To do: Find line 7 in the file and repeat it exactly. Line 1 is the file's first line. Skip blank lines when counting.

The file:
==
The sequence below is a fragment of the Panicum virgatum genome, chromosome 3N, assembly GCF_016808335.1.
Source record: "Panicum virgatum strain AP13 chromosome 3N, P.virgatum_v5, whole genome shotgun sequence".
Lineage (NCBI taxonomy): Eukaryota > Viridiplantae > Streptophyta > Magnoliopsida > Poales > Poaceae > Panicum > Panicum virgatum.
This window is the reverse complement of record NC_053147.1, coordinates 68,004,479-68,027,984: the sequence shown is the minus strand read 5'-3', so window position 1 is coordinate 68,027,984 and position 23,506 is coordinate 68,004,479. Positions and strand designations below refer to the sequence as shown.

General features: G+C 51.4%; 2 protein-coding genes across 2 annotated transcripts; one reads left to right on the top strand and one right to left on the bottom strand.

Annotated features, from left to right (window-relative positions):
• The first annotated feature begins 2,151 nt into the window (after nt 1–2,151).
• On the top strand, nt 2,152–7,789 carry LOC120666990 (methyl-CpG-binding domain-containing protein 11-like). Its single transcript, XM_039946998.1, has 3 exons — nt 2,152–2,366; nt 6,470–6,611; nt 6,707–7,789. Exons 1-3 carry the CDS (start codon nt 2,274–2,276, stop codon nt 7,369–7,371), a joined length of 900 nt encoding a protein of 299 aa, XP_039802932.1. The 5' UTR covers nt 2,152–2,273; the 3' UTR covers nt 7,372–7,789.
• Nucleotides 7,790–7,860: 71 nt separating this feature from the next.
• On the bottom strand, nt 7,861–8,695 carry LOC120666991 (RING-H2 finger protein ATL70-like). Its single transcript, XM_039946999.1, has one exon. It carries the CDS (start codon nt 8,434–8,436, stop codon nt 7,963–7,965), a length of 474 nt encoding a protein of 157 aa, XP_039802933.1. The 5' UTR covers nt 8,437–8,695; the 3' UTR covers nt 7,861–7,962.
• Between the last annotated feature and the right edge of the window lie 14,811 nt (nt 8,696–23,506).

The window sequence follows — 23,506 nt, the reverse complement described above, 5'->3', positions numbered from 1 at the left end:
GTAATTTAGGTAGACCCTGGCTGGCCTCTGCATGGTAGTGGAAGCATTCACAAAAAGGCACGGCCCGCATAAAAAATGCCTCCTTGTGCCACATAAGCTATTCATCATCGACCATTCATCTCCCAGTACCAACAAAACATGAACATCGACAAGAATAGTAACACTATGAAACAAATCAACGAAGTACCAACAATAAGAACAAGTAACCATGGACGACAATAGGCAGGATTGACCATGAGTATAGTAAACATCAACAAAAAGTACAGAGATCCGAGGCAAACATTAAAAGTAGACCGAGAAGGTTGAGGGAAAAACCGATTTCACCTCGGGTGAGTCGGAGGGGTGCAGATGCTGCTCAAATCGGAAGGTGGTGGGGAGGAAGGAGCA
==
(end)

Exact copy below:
• The first annotated feature begins 2,151 nt into the window (after nt 1–2,151).